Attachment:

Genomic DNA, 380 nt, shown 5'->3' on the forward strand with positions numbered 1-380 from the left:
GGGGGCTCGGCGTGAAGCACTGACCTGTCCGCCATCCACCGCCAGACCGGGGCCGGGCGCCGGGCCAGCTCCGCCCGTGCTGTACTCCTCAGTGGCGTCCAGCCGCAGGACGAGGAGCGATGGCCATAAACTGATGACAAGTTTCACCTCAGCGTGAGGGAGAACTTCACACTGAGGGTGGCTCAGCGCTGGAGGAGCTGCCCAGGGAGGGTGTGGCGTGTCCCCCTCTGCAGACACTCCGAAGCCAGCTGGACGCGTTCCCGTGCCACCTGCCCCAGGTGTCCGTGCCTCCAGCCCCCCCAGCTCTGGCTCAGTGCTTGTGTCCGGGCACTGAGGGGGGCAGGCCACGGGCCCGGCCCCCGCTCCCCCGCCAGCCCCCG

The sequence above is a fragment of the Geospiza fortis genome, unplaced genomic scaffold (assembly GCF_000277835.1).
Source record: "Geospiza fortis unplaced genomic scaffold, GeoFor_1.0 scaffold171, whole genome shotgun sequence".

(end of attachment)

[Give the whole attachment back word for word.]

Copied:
Genomic DNA, 380 nt, shown 5'->3' on the forward strand with positions numbered 1-380 from the left:
GGGGGCTCGGCGTGAAGCACTGACCTGTCCGCCATCCACCGCCAGACCGGGGCCGGGCGCCGGGCCAGCTCCGCCCGTGCTGTACTCCTCAGTGGCGTCCAGCCGCAGGACGAGGAGCGATGGCCATAAACTGATGACAAGTTTCACCTCAGCGTGAGGGAGAACTTCACACTGAGGGTGGCTCAGCGCTGGAGGAGCTGCCCAGGGAGGGTGTGGCGTGTCCCCCTCTGCAGACACTCCGAAGCCAGCTGGACGCGTTCCCGTGCCACCTGCCCCAGGTGTCCGTGCCTCCAGCCCCCCCAGCTCTGGCTCAGTGCTTGTGTCCGGGCACTGAGGGGGGCAGGCCACGGGCCCGGCCCCCGCTCCCCCGCCAGCCCCCG

The sequence above is a fragment of the Geospiza fortis genome, unplaced genomic scaffold (assembly GCF_000277835.1).
Source record: "Geospiza fortis unplaced genomic scaffold, GeoFor_1.0 scaffold171, whole genome shotgun sequence".